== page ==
How to Avoid Black Widow Spiders in Residential areas?
Black widow spiders are one of the approximately 3,000 spider species identified. In fact, numerous species of the genus Latrodectus, or “widow” spider, are restricted to specific geographic areas.
Black widow spiders like dark, dry environments in which to weave their webs. They’re drawn to milder temperatures in the winter, which typically drives them indoors. Black widows prefer to live outside in protected areas, such as beneath decks, heaps of stones, firewood stacks, as well as inside old tree stumps. In this blog, we are going to see how to avoid black widow spiders in residential areas.
How to Avoid Black Widow Spiders?
If homemade black widow killers don’t work, there are lots of store-bought black widow killers available.
- Basements and attics
- Garages and Crawlspaces
- Insect traps
- Insecticides and pesticides
- Keep outdoor illumination to a minimum
- Web-building locations should be removed
Basements and Attics
Apply a homemade pest control spray or make use of a pharmacy insecticide or pesticide regulations to any areas of your basement or attic where you’ve observed or suspect black widows are living. Any webs you notice should be vacuumed.
After you’ve identified black widows during the day, head downstairs (or upstairs to your attic) at nighttime to apply your spider killers. Because black widows are also most active after sunset, you’ll have a better chance of catching one.
Garages and Crawlspaces
Spiders are drawn indoors by cold weather and drought, which is why you may notice an increase in black widows in the garage and crawlspaces throughout the winter Vacuum window frames, nooks, and underneath furniture frequently with black widow killers.
The simplest approach to keep spiders out is to seal points of entrance. Install door sweeps, caulk around windows, and replace screens. Look for ground-level openings that can be caulked or otherwise sealed.
Because spiders eat other bugs, removing drain flies, butterflies, grasshoppers, and earwigs reduce the food supply for spiders. Setting out traps for these pests will automatically minimize the chances of a black widow spider building her web nearby.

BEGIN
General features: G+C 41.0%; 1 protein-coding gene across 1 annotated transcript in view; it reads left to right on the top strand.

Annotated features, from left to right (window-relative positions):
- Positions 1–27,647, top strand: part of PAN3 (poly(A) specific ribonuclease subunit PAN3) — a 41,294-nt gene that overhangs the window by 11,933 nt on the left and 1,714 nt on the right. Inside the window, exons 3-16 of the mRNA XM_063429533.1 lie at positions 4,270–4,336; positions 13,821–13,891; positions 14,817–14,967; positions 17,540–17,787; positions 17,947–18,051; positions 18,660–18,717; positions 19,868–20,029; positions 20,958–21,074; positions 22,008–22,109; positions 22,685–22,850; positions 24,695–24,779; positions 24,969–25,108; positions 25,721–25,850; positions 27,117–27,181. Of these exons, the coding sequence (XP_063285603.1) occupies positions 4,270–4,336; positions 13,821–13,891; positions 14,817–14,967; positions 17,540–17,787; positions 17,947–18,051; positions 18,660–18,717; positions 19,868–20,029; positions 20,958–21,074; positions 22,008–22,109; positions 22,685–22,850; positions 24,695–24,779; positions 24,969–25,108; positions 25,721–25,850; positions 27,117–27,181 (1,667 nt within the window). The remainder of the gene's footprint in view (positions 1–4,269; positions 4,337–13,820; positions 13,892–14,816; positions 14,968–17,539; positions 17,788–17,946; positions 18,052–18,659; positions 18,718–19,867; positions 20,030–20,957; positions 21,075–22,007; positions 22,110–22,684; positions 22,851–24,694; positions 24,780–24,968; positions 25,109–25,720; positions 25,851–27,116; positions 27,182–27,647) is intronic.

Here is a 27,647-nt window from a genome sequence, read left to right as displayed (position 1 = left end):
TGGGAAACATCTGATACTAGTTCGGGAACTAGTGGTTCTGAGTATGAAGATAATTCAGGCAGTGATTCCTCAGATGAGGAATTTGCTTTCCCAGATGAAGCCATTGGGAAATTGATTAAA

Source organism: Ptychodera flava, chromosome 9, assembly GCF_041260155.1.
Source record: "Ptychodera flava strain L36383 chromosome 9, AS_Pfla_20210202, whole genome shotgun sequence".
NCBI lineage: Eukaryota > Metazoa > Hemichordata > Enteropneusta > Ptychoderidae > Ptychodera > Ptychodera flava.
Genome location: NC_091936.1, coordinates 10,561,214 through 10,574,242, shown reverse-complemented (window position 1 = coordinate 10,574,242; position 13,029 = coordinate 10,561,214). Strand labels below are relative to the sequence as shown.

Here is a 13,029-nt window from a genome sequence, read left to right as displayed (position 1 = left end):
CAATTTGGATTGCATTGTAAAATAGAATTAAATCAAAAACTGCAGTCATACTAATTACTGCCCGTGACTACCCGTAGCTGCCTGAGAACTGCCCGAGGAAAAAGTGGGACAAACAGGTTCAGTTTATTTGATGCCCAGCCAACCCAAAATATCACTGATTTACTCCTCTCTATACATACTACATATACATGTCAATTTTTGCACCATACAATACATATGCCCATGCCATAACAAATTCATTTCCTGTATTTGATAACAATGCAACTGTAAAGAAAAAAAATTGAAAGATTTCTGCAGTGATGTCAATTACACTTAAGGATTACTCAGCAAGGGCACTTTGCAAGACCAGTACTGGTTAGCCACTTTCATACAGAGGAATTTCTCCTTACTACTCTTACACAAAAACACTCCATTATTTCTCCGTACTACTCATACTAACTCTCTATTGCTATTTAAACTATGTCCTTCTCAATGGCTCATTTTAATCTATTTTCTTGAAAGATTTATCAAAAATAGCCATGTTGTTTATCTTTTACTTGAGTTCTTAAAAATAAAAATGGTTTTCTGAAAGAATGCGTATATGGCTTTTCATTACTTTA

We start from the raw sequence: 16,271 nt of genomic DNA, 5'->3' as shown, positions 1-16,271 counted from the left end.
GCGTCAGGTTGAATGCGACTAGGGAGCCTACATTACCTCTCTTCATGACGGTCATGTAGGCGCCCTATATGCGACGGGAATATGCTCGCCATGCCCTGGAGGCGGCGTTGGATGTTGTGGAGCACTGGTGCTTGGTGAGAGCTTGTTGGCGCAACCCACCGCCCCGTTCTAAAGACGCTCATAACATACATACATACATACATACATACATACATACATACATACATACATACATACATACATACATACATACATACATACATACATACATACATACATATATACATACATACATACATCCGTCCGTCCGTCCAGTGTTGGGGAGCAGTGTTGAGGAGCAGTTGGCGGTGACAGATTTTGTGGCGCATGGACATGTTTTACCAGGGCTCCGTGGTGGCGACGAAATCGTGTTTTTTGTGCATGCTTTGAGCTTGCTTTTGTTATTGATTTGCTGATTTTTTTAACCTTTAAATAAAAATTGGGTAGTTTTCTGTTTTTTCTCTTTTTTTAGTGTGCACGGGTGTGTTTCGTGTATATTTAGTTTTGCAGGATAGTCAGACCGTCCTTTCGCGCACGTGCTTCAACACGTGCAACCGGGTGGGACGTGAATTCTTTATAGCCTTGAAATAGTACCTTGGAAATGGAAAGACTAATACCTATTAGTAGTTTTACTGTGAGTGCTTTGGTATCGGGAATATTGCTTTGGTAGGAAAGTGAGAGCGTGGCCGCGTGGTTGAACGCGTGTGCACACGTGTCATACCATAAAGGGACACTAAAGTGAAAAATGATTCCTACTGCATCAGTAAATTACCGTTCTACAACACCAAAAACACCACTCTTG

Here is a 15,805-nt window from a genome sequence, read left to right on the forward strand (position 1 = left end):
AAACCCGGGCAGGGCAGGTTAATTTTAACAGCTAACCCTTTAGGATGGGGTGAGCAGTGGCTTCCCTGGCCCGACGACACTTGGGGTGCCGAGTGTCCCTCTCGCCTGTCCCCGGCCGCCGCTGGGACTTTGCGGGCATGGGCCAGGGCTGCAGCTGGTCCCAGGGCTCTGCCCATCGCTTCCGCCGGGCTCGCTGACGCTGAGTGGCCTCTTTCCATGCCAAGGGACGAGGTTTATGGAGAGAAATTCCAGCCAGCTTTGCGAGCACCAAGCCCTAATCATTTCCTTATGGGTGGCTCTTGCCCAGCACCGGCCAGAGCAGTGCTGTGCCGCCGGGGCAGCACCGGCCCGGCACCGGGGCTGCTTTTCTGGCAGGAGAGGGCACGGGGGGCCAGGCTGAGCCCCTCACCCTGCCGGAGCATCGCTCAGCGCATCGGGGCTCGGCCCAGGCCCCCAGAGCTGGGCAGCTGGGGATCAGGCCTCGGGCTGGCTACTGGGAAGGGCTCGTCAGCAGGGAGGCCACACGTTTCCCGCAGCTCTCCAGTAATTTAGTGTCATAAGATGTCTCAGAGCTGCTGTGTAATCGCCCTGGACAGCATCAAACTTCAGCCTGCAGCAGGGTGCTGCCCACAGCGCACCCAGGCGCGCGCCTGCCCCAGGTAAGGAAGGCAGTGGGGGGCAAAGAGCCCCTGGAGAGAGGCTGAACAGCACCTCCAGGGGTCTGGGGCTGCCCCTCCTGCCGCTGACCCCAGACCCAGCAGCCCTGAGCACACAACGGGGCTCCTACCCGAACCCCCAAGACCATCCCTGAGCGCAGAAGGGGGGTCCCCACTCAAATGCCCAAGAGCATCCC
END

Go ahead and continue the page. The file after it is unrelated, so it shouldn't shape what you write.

Insecticides and pesticides
Black widow pesticides are available as dusting or liquid insecticides. Dust is suitable for areas where humans are unlikely to enter, such as basements, crawl spaces, and windowsills. Other regions, such as well-known webs, are well-suited to liquids. Insecticides will kill any existing spiders while also preventing new ones from appearing.
Egg sacs are best targeted using oil-based pesticides like pyrethrin. When you find an egg sac, liberally apply the pyrethrin, coating both surfaces as much as possible. Black widows will be killed by the insecticide, and others will be discouraged from entering your home, garage, or attic.
Keep outdoor illumination to a minimum
Keep outside lights turned off to keep all the types of moths and flies away from a black widow’s food supply. Switching from incandescent to yellow or sodium vapour lamps, which are less attractive to flying nocturnal insects, is another alternative.
Web-building locations should be removed
Black widow spiders love to weave webs in stacks of firewood, so get rid of such spider hiding places. Tallgrass can also be used as a platform for web development, so keep it trimmed. Garden bags & compost heaps should be secured tightly. This eliminates a prospective food supply as well as a potential web-building location.